You are here
US import prices rise less than expected in October
[WASHINGTON] US import prices rose less than expected in October as an increase in the cost of imported petroleum and capital goods was offset by a decline in food prices.
The Labor Department said on Thursday that import prices gained 0.2 per cent last month after an upwardly revised 0.8 per cent jump in September. Economists polled by Reuters had forecast import prices increasing 0.4 per cent in October after a previously reported 0.7 per cent gain in September.
In the 12 months through October, import prices increased 2.5 per cent, slowing after a 2.7 per cent rise in September.
Last month, prices for imported petroleum increased 1.7 per cent after surging 6.3 percent in September. Import prices excluding petroleum edged up 0.1 per cent after shooting up 0.4 per cent the prior month. Import prices excluding petroleum rose 1.4 per cent in the 12 months through October.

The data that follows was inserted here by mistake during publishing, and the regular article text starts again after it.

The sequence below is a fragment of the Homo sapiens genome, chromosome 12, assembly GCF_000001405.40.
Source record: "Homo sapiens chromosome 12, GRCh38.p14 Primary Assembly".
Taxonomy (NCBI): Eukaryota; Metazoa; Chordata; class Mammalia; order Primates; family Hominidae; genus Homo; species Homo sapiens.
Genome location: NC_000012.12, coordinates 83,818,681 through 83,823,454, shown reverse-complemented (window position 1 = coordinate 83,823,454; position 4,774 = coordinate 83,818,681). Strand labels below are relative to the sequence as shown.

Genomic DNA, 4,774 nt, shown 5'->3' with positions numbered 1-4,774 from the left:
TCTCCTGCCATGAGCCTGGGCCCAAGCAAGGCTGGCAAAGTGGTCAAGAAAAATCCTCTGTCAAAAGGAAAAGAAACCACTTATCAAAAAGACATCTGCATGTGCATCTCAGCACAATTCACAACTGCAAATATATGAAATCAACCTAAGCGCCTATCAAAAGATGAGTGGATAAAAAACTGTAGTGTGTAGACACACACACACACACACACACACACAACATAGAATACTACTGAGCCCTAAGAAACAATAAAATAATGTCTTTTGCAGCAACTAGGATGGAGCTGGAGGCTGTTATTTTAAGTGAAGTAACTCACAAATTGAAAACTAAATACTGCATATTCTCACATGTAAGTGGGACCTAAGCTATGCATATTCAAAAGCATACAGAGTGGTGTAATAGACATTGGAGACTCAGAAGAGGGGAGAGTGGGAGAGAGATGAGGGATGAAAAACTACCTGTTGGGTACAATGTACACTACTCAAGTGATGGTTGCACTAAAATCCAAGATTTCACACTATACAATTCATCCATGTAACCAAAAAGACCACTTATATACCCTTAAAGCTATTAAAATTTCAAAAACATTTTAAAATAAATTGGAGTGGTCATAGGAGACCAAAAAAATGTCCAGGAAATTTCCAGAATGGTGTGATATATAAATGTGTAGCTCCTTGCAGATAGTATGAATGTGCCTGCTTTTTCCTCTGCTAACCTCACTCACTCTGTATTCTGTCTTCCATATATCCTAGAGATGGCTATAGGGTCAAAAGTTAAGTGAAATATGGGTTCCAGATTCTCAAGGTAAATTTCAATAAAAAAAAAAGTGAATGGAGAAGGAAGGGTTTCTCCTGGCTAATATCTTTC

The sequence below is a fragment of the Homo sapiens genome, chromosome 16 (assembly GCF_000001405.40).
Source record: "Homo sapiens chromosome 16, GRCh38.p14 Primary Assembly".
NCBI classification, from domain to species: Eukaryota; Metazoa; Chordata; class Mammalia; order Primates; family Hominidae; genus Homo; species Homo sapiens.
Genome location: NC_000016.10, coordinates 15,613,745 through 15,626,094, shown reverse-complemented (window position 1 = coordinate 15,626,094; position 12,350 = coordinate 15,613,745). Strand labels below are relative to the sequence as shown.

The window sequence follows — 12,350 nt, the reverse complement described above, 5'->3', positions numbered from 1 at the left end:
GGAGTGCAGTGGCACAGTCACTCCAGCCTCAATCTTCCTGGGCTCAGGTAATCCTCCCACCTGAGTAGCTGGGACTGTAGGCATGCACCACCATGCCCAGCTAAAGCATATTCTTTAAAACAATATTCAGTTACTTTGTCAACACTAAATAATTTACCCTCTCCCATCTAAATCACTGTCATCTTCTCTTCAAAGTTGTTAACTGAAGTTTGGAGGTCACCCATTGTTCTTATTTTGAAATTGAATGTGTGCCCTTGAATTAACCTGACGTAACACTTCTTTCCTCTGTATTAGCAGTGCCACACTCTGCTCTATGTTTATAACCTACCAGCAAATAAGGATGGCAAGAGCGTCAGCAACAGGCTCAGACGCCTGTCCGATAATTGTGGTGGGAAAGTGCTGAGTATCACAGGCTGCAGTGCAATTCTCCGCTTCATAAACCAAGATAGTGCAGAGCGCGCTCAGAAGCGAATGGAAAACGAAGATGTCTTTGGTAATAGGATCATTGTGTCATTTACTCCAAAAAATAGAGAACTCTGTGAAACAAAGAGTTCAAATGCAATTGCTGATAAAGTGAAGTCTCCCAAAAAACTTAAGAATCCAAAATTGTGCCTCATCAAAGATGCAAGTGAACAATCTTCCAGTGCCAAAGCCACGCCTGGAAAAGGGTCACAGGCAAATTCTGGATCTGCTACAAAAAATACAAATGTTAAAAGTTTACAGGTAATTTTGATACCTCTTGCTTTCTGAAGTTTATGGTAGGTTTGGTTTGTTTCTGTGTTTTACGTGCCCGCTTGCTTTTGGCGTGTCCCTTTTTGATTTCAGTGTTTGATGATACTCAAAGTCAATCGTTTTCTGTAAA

A weak dollar, which has this year lost 5.4 per cent of its value against the currencies of the United States' main trading partners, could keep import prices outside petroleum supported.
Imported capital goods prices rose 0.2 per cent last month, while the cost of imported food fell 0.2 per cent.
The report also showed export prices were unchanged in October as the biggest monthly increase in the price of agricultural exports in nearly 1-1/2 years was eclipsed by a drop in nonagricultural prices. Export prices rose 0.7 per cent in September. They increased 2.7 per cent year-on-year after rising 2.8 per cent in September.